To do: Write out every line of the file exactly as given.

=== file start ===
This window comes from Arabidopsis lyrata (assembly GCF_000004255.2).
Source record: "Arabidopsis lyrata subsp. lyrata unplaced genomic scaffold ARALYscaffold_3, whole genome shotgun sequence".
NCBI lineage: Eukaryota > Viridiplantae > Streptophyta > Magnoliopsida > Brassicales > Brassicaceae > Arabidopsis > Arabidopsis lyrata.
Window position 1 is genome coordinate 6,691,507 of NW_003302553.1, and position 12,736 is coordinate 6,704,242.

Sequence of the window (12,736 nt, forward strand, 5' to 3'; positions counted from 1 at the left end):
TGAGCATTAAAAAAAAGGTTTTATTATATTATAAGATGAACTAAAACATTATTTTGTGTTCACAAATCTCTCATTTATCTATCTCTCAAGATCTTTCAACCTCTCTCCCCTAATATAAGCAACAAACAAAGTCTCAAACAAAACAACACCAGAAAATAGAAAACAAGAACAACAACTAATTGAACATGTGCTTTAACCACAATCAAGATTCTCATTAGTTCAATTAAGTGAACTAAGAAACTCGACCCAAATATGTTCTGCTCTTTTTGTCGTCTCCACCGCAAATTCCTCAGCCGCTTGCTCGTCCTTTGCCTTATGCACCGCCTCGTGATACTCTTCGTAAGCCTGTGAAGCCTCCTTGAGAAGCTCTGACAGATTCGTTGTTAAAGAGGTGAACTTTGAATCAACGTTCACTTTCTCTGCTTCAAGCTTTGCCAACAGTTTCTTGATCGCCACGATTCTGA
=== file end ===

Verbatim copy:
This window comes from Arabidopsis lyrata (assembly GCF_000004255.2).
Source record: "Arabidopsis lyrata subsp. lyrata unplaced genomic scaffold ARALYscaffold_3, whole genome shotgun sequence".
NCBI lineage: Eukaryota > Viridiplantae > Streptophyta > Magnoliopsida > Brassicales > Brassicaceae > Arabidopsis > Arabidopsis lyrata.
Window position 1 is genome coordinate 6,691,507 of NW_003302553.1, and position 12,736 is coordinate 6,704,242.

Sequence of the window (12,736 nt, forward strand, 5' to 3'; positions counted from 1 at the left end):
TGAGCATTAAAAAAAAGGTTTTATTATATTATAAGATGAACTAAAACATTATTTTGTGTTCACAAATCTCTCATTTATCTATCTCTCAAGATCTTTCAACCTCTCTCCCCTAATATAAGCAACAAACAAAGTCTCAAACAAAACAACACCAGAAAATAGAAAACAAGAACAACAACTAATTGAACATGTGCTTTAACCACAATCAAGATTCTCATTAGTTCAATTAAGTGAACTAAGAAACTCGACCCAAATATGTTCTGCTCTTTTTGTCGTCTCCACCGCAAATTCCTCAGCCGCTTGCTCGTCCTTTGCCTTATGCACCGCCTCGTGATACTCTTCGTAAGCCTGTGAAGCCTCCTTGAGAAGCTCTGACAGATTCGTTGTTAAAGAGGTGAACTTTGAATCAACGTTCACTTTCTCTGCTTCAAGCTTTGCCAACAGTTTCTTGATCGCCACGATTCTGA